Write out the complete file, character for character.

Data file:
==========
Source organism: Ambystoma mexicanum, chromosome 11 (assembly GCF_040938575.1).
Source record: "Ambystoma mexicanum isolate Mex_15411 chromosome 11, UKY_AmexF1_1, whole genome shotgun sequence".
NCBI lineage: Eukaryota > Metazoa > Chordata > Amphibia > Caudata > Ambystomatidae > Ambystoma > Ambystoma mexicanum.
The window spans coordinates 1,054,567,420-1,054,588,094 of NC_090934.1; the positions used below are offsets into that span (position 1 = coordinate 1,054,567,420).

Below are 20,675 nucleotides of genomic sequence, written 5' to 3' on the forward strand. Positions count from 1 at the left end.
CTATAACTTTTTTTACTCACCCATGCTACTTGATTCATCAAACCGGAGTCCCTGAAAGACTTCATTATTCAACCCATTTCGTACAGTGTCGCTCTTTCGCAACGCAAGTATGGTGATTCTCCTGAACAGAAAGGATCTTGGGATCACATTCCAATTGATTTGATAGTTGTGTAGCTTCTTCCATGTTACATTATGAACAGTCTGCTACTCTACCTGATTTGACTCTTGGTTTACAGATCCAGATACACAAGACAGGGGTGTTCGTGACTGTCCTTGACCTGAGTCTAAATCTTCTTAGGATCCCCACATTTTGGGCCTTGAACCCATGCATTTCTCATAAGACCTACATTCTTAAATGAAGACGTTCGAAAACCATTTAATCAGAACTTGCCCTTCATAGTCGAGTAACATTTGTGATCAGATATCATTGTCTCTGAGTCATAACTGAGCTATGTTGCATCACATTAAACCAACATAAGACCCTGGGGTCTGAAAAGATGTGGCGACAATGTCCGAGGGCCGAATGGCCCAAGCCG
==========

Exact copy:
Source organism: Ambystoma mexicanum, chromosome 11 (assembly GCF_040938575.1).
Source record: "Ambystoma mexicanum isolate Mex_15411 chromosome 11, UKY_AmexF1_1, whole genome shotgun sequence".
NCBI lineage: Eukaryota > Metazoa > Chordata > Amphibia > Caudata > Ambystomatidae > Ambystoma > Ambystoma mexicanum.
The window spans coordinates 1,054,567,420-1,054,588,094 of NC_090934.1; the positions used below are offsets into that span (position 1 = coordinate 1,054,567,420).

Below are 20,675 nucleotides of genomic sequence, written 5' to 3' on the forward strand. Positions count from 1 at the left end.
CTATAACTTTTTTTACTCACCCATGCTACTTGATTCATCAAACCGGAGTCCCTGAAAGACTTCATTATTCAACCCATTTCGTACAGTGTCGCTCTTTCGCAACGCAAGTATGGTGATTCTCCTGAACAGAAAGGATCTTGGGATCACATTCCAATTGATTTGATAGTTGTGTAGCTTCTTCCATGTTACATTATGAACAGTCTGCTACTCTACCTGATTTGACTCTTGGTTTACAGATCCAGATACACAAGACAGGGGTGTTCGTGACTGTCCTTGACCTGAGTCTAAATCTTCTTAGGATCCCCACATTTTGGGCCTTGAACCCATGCATTTCTCATAAGACCTACATTCTTAAATGAAGACGTTCGAAAACCATTTAATCAGAACTTGCCCTTCATAGTCGAGTAACATTTGTGATCAGATATCATTGTCTCTGAGTCATAACTGAGCTATGTTGCATCACATTAAACCAACATAAGACCCTGGGGTCTGAAAAGATGTGGCGACAATGTCCGAGGGCCGAATGGCCCAAGCCG